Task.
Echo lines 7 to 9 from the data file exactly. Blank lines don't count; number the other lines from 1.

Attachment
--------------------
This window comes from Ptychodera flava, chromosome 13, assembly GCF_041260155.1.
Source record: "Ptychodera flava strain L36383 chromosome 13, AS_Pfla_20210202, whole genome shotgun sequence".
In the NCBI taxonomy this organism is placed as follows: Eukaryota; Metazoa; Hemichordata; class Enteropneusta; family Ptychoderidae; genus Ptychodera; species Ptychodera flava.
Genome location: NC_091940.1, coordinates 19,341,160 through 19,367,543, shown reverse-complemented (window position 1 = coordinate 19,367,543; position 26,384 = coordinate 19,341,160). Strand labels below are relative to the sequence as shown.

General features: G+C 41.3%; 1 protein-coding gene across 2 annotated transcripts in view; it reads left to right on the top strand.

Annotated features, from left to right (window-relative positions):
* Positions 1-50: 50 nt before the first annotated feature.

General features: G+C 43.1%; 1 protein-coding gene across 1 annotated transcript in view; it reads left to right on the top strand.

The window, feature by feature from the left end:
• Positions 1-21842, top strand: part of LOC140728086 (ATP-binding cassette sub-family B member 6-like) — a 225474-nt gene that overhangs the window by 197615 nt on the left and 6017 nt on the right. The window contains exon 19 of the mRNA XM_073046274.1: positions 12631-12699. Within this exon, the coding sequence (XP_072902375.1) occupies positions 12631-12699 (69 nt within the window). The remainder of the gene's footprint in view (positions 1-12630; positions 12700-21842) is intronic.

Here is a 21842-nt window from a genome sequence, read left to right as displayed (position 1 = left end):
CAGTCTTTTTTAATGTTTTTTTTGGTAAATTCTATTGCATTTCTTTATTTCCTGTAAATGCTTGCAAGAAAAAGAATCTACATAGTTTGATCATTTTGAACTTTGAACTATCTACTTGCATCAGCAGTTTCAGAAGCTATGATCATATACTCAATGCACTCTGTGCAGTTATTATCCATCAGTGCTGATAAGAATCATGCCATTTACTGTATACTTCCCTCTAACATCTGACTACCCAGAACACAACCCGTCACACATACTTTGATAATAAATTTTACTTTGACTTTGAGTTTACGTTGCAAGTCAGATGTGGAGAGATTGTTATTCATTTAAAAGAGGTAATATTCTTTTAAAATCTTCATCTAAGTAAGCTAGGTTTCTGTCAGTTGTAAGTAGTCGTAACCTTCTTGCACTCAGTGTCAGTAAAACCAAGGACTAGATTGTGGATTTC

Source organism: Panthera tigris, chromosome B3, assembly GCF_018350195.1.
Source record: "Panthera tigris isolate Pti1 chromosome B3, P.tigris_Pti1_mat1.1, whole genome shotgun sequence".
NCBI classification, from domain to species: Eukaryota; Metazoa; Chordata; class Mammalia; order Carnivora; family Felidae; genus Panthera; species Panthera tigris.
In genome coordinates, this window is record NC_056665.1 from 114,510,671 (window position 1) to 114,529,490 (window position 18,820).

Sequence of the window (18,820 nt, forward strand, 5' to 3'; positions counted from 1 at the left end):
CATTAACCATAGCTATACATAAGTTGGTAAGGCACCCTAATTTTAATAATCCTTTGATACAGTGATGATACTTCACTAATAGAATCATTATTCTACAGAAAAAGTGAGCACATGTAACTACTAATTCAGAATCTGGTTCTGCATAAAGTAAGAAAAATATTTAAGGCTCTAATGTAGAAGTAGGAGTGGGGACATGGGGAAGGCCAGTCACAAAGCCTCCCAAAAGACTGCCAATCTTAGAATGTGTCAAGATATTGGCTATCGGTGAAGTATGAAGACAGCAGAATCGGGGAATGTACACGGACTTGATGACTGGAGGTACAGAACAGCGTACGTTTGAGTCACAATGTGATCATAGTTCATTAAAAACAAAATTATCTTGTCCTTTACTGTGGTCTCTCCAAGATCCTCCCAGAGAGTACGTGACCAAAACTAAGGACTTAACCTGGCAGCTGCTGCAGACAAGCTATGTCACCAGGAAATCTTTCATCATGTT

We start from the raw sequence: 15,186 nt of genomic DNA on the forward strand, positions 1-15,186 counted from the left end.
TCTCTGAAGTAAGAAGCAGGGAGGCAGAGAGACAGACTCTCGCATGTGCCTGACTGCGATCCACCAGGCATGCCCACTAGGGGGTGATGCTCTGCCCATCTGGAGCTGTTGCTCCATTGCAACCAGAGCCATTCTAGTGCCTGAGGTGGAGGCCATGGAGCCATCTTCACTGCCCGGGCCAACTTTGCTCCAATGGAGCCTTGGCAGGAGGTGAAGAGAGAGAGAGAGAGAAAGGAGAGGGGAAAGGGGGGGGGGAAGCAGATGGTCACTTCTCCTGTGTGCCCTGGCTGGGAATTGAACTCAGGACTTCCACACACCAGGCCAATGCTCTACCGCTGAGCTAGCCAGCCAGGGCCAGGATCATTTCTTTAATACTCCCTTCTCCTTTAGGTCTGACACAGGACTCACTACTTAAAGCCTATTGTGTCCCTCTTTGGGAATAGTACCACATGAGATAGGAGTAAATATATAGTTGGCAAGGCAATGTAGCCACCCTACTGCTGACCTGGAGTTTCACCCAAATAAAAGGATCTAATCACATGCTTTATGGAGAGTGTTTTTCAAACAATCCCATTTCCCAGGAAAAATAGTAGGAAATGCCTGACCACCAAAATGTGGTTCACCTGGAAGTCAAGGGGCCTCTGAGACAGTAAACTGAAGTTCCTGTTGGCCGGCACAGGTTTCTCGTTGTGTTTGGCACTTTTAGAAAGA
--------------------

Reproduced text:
* Positions 1-50: 50 nt before the first annotated feature.

General features: G+C 43.1%; 1 protein-coding gene across 1 annotated transcript in view; it reads left to right on the top strand.

The window, feature by feature from the left end: